Since November 15, all visitors and carers have had to provide proof of at least one vaccine when entering Southern Cross hospitals. This can be either an electronic or paper record.
Southern Cross Healthcare interim chief executive Chris White said vaccination status does not apply to patients.
"Our planned approach is to continue to risk-assess all patients prior to admission to mitigate the risk of them being Covid-19 positive on admission. We are currently developing a testing strategy against the new Covid-19 Protection Framework."
White said employees, medical specialists and contractors all have to be fully vaccinated.
"We have worked extremely hard throughout the Covid-19 pandemic to ensure the safety of our patients, employees, medical specialists and contractors. We have implemented rigorous testing regimens to minimise the risk of transmission of the virus in alert levels 3 and 4. This has included regular testing and in particular testing of patients within 48 hours of admission to our facilities."
In the 2020 financial year, Southern Cross provided elective surgery, high-end diagnostics and cancer treatment to more than 86,000 patients at its own or joint venture hospitals and medical facilities.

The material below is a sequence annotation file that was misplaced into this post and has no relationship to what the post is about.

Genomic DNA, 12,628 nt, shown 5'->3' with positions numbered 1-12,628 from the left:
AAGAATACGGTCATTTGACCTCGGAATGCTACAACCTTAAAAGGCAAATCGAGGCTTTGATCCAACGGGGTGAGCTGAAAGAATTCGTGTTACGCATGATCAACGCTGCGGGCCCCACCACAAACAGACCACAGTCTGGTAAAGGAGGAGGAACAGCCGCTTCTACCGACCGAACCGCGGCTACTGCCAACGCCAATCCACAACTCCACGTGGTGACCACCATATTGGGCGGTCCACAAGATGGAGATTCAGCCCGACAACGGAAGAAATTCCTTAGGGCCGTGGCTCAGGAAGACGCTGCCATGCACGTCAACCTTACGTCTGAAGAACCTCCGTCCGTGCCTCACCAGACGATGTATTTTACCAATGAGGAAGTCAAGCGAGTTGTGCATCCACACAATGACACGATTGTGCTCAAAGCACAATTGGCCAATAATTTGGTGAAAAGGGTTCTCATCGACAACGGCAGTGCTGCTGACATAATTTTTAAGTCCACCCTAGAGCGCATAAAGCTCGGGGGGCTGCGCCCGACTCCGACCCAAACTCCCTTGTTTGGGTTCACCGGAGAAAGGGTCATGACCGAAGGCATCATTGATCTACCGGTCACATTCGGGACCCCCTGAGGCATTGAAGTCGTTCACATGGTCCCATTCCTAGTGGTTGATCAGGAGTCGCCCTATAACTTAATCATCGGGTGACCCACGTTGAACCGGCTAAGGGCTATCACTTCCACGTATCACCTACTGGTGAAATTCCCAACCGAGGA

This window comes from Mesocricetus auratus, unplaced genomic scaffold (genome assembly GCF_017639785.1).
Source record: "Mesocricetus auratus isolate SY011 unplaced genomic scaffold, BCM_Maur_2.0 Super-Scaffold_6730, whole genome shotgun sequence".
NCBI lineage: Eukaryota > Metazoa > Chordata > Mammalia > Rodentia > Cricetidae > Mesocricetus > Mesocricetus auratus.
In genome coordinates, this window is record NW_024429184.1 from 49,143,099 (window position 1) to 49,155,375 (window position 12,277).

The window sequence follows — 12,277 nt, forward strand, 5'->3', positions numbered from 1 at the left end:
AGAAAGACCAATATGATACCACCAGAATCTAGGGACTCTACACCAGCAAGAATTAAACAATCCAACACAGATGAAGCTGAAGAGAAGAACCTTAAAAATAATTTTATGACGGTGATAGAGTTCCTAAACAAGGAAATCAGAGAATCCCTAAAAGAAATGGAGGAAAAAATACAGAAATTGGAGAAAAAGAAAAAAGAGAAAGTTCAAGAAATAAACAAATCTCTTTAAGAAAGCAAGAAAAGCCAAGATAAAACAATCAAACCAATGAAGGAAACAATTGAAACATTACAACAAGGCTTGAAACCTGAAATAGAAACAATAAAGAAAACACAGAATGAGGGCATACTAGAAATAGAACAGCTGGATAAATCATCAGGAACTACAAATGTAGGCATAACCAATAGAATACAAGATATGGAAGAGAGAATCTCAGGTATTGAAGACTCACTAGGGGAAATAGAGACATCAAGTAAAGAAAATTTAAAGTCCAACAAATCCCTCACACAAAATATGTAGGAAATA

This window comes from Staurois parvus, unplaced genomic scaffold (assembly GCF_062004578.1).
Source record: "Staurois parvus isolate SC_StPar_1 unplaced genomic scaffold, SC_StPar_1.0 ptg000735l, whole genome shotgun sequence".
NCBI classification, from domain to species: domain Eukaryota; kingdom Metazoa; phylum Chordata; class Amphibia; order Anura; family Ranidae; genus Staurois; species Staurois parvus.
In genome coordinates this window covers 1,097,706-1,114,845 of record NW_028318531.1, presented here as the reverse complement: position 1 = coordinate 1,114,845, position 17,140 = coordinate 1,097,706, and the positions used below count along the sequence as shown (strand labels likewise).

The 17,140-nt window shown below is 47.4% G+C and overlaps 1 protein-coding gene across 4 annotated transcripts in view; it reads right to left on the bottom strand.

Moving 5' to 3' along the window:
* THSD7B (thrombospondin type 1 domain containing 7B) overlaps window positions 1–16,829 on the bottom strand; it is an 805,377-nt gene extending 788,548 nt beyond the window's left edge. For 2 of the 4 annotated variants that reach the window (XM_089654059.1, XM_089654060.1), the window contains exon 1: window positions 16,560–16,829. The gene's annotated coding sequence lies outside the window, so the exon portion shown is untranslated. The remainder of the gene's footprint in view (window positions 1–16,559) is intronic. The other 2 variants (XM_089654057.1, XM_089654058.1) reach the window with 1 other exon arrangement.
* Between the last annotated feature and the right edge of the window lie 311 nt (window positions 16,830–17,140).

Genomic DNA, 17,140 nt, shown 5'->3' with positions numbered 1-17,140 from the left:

Meredith Connell partner Anna Adams, who specialises in health law, said it was not clear whether the law now going through Parliament would allow private hospitals not to treat unvaccinated people.
If the Government drew a line around essential services such as health services then private hospitals may not have the option, she said.
The current definition of health services under the Health and Disability Service Safety Act was very broad and would include hospitals, GPs and physiotherapists in the public and private sector.
Other more conventional approaches hospitals could take - and some already were - would be requiring the patient to return a negative Covid test before having an operation, Adams said.
ACC, which has contracts with private hospitals to provide elective surgery, clinical and treatment services, is also working with the Ministry of Health and the wider health sector to understand the implications.
ACC chief clinical officer and head of health partnerships, Dr John Robson, said ACC's role is to assess a client's needs and then fund support to meet those needs.
"Where a client is not able to access health care due to their vaccine status, we will work with them to find a suitable alternative."